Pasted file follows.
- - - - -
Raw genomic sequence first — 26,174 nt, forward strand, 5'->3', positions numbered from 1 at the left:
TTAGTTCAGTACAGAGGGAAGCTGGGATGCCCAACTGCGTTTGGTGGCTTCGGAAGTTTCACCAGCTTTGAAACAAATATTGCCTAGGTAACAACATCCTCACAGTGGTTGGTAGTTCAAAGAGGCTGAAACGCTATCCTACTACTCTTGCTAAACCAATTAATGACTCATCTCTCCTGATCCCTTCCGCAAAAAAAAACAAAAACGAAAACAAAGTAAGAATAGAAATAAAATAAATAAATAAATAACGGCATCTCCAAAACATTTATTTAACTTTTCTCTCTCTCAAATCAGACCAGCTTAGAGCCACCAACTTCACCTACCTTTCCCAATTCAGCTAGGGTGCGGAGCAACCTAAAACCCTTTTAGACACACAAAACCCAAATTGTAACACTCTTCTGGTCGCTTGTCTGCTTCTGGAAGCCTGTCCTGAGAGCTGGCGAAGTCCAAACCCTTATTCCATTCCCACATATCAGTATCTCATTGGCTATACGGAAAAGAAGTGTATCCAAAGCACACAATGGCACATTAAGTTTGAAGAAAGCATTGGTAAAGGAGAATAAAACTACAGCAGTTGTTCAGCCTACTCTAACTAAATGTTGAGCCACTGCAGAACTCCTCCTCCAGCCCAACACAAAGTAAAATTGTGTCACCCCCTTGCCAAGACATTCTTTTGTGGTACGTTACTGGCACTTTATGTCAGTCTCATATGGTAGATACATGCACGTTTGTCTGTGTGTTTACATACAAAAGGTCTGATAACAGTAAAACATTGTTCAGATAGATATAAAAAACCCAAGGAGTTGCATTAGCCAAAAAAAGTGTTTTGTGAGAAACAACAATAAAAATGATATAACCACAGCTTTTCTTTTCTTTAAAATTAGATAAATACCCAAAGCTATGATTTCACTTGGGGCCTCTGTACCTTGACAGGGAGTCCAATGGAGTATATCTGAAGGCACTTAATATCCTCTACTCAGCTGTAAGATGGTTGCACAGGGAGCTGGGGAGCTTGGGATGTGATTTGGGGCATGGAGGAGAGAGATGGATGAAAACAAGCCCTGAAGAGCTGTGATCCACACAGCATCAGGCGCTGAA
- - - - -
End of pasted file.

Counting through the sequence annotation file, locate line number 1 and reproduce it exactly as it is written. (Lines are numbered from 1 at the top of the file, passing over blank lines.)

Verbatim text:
Raw genomic sequence first — 26,174 nt, forward strand, 5'->3', positions numbered from 1 at the left: